Is it worth insulating under a suspended floor?
In most cases, insulating under a suspended floor is a worthwhile investment if you want to improve the energy efficiency of your home and save money on your energy bills. Moreover, the benefits of improved energy efficiency, greater energy savings, increased comfort, and reduced noise transfer can all contribute to a comfortable living or working environment while also reducing your carbon footprint. Additionally, underfloor insulation can help protect against dampness and mould, prolonging the life of the floor and the building as a whole. If you're unsure whether your home has suspended floors, you can find out here.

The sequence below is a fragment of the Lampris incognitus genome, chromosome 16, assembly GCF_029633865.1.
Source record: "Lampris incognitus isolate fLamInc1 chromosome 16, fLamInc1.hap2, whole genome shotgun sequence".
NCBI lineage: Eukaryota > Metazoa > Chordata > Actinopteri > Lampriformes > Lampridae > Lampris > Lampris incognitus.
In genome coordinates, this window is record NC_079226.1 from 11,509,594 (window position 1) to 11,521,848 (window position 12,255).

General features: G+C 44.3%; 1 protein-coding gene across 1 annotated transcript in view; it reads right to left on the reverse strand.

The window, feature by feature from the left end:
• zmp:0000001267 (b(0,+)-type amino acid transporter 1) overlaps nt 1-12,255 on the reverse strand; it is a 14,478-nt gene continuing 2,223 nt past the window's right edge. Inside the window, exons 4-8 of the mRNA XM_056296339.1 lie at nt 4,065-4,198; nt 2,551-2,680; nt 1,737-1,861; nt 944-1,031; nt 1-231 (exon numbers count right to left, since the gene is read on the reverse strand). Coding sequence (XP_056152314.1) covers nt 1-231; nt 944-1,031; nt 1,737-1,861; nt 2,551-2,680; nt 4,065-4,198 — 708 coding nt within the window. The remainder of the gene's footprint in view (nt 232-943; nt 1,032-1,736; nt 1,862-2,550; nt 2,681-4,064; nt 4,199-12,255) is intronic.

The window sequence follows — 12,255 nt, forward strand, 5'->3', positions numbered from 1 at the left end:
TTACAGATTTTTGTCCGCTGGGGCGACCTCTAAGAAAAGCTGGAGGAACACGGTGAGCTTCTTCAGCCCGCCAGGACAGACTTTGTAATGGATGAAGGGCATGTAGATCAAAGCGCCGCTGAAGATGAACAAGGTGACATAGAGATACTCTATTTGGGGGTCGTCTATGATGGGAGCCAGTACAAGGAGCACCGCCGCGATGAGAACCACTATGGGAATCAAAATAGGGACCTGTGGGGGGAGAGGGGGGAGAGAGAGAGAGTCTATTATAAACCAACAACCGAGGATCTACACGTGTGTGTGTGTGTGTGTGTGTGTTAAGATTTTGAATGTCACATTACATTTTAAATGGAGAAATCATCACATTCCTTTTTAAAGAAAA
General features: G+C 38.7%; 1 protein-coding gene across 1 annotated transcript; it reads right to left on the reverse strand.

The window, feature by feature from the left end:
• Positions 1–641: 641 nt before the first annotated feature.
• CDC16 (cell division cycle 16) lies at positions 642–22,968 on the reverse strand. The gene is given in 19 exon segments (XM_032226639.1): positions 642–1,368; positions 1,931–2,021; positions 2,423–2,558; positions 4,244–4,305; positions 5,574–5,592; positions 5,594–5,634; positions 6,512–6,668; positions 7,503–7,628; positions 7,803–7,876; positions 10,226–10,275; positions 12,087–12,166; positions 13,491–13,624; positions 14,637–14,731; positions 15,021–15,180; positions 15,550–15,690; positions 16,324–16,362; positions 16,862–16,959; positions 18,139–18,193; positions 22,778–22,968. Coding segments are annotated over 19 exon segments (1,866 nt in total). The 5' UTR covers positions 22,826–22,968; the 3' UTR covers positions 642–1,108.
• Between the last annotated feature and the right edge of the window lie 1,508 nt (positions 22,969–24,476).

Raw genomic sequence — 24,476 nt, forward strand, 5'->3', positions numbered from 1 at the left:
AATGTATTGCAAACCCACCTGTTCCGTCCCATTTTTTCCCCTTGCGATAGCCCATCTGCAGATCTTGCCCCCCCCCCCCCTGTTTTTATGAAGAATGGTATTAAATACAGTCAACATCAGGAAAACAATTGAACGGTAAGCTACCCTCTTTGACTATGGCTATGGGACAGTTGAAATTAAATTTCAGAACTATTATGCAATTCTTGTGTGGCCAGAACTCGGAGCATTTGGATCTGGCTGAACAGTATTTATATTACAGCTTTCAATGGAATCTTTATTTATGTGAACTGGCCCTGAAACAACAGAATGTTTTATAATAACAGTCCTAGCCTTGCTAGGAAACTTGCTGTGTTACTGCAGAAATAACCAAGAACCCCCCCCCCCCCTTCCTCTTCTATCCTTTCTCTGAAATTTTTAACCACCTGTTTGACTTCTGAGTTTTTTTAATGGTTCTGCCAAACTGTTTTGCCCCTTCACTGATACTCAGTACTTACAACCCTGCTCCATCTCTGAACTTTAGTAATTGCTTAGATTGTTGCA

The type of insulation material you use will, however, depend on your preferences, budget and the specific requirements of the suspended floor in question, because every home presents unique challenges when it comes to underfloor insulation. All in all, it is important to carefully consider different floor insulation options for suspended floors, as well as their respective pros and cons, before making your decision, as the best insulation for one may not be a fitting choice for another.